Hyperlipidemia can be managed with a combination of medication, healthy eating and exercise, according to the American Heart Association. Hyperlipidemia is a condition caused by high levels of triglycerides and LDL cholesterol in the blood.
Hyperlipidemia develops because of genetics and diet, reports the American Heart Association. As a result, it is important to check for a family history of high cholesterol. Hyperlipidemia is usually diagnosed by a doctor because it causes no symptoms. However, high LDL cholesterol levels are linked to heart attacks and strokes. On the other hand, HDL cholesterol helps to lower the risk of stroke and heart attacks.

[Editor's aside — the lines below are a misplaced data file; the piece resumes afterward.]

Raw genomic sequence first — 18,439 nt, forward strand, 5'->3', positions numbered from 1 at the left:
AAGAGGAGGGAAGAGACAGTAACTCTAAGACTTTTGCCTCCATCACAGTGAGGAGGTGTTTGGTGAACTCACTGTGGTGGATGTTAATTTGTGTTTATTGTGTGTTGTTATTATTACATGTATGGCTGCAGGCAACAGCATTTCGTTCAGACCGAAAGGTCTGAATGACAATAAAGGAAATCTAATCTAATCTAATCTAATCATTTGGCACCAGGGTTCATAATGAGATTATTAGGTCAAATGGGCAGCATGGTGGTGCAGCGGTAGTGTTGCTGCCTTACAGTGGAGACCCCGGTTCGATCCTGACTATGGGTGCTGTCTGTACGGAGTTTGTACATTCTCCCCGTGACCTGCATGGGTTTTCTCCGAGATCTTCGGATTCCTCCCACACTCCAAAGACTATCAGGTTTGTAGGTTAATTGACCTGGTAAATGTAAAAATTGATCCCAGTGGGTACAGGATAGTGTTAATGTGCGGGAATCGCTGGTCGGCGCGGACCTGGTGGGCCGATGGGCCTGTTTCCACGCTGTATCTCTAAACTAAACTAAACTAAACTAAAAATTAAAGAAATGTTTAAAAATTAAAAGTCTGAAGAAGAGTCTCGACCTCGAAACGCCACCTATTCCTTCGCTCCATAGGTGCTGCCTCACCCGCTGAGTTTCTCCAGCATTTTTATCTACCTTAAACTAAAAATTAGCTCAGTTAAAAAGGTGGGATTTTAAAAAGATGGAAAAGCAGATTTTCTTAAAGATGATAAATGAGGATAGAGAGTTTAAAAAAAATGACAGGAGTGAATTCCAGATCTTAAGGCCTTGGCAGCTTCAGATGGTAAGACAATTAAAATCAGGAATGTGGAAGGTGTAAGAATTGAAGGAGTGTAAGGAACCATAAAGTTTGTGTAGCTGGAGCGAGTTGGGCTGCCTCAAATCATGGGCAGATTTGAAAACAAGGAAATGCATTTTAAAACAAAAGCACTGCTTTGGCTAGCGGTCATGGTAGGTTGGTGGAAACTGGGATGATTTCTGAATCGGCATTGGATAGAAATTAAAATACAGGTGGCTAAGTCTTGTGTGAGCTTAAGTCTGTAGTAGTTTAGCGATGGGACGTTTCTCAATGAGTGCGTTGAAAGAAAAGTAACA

Although the exact course of treatment depends on whether the condition is caused by triglycerides or cholesterol, hyperlipidemia can be reversed or avoided with healthy lifestyle changes. For example, losing up to 10 percent of body weight can also help to prevent hyperlipidemia, as stated by the American Heart Association.
Eating additional fiber can lower cholesterol levels by as much as 10 percent. Limiting fried food, red meat and dairy products helps to reduce levels of saturated and trans fat in the bloodstream. Ideally, less than six percent of daily calories should come from saturated fats, as claimed by the American Heart Association.